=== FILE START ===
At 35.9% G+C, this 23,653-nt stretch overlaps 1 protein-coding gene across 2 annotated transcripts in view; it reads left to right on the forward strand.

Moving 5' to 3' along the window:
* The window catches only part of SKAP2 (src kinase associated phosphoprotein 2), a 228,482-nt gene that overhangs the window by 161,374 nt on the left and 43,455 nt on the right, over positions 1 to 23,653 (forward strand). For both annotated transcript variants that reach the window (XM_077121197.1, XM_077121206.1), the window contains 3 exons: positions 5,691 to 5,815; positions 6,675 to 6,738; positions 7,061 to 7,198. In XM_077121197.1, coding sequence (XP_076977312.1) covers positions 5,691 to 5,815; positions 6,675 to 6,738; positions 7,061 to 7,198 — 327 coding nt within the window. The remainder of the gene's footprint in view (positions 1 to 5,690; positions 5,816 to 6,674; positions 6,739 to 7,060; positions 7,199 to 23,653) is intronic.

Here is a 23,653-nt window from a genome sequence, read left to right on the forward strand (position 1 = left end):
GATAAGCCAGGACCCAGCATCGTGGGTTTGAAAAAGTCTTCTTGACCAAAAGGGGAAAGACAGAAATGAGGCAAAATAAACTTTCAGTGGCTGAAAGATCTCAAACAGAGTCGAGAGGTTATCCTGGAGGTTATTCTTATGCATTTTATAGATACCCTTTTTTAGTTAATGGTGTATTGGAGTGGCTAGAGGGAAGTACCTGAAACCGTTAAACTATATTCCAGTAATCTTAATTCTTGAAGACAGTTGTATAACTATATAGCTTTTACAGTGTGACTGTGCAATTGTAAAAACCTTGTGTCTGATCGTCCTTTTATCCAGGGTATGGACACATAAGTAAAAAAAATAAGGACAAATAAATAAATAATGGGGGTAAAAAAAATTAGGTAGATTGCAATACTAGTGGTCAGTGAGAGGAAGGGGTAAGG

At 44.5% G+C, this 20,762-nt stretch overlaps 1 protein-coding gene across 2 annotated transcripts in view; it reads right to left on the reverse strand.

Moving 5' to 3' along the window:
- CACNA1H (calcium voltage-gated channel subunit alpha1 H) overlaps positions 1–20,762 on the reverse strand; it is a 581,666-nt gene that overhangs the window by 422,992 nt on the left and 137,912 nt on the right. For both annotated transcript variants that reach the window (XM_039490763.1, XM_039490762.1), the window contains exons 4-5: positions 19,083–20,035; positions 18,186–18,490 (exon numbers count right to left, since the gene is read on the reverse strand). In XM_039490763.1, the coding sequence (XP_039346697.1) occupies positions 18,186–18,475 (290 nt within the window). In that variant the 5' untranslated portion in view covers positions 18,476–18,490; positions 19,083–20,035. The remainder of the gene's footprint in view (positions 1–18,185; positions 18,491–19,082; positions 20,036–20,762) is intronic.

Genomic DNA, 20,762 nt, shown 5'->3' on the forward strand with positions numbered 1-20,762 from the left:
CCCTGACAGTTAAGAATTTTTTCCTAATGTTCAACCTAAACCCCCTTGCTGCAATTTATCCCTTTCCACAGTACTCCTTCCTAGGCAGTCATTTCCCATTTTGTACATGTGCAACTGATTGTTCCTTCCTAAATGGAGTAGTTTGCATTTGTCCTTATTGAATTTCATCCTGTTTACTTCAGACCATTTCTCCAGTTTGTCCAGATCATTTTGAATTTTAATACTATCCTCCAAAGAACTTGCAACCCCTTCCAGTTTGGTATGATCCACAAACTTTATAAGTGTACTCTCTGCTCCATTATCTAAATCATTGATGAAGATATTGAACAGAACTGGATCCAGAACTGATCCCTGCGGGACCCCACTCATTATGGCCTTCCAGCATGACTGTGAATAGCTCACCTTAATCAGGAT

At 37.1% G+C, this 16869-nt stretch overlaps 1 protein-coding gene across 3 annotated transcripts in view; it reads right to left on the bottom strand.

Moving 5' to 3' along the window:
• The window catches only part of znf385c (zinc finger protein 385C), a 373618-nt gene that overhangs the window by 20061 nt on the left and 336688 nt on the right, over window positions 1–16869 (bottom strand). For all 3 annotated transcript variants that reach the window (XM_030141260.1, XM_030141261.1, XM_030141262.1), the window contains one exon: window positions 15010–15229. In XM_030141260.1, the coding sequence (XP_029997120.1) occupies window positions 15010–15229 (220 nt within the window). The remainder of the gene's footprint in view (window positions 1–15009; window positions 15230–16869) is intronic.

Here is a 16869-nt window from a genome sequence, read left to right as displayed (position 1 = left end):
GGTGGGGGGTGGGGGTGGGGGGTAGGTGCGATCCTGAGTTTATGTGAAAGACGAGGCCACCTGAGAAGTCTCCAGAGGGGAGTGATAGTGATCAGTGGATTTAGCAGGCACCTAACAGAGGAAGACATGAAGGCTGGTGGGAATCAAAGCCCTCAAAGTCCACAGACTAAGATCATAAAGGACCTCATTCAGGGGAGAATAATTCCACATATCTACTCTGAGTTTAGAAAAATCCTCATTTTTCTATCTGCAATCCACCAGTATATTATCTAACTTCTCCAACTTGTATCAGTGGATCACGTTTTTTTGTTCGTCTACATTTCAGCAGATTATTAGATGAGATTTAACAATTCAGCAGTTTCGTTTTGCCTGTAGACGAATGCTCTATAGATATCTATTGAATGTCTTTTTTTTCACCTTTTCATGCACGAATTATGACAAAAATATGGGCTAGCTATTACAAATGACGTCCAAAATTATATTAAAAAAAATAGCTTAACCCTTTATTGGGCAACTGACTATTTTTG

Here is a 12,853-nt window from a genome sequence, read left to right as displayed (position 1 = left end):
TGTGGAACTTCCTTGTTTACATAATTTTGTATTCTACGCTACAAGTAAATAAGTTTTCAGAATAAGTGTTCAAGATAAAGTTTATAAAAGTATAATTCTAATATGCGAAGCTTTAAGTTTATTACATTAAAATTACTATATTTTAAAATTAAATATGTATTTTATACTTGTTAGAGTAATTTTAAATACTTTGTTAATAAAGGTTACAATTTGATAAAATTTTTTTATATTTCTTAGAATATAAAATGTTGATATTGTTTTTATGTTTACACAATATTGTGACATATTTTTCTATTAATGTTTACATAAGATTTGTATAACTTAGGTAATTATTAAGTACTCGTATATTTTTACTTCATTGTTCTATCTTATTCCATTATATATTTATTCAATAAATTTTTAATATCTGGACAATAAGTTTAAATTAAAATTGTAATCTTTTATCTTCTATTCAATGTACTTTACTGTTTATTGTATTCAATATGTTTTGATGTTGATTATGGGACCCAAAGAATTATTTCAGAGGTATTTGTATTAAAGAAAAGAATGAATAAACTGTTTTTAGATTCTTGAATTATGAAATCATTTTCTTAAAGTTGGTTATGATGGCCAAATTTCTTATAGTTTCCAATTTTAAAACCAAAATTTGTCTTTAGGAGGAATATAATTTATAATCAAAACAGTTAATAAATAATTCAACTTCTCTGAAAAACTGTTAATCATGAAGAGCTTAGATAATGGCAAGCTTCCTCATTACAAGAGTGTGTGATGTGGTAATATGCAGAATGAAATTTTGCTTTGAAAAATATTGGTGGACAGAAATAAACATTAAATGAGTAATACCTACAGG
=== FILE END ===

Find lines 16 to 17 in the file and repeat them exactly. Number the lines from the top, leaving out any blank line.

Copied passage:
Here is a 12,853-nt window from a genome sequence, read left to right as displayed (position 1 = left end):
TGTGGAACTTCCTTGTTTACATAATTTTGTATTCTACGCTACAAGTAAATAAGTTTTCAGAATAAGTGTTCAAGATAAAGTTTATAAAAGTATAATTCTAATATGCGAAGCTTTAAGTTTATTACATTAAAATTACTATATTTTAAAATTAAATATGTATTTTATACTTGTTAGAGTAATTTTAAATACTTTGTTAATAAAGGTTACAATTTGATAAAATTTTTTTATATTTCTTAGAATATAAAATGTTGATATTGTTTTTATGTTTACACAATATTGTGACATATTTTTCTATTAATGTTTACATAAGATTTGTATAACTTAGGTAATTATTAAGTACTCGTATATTTTTACTTCATTGTTCTATCTTATTCCATTATATATTTATTCAATAAATTTTTAATATCTGGACAATAAGTTTAAATTAAAATTGTAATCTTTTATCTTCTATTCAATGTACTTTACTGTTTATTGTATTCAATATGTTTTGATGTTGATTATGGGACCCAAAGAATTATTTCAGAGGTATTTGTATTAAAGAAAAGAATGAATAAACTGTTTTTAGATTCTTGAATTATGAAATCATTTTCTTAAAGTTGGTTATGATGGCCAAATTTCTTATAGTTTCCAATTTTAAAACCAAAATTTGTCTTTAGGAGGAATATAATTTATAATCAAAACAGTTAATAAATAATTCAACTTCTCTGAAAAACTGTTAATCATGAAGAGCTTAGATAATGGCAAGCTTCCTCATTACAAGAGTGTGTGATGTGGTAATATGCAGAATGAAATTTTGCTTTGAAAAATATTGGTGGACAGAAATAAACATTAAATGAGTAATACCTACAGG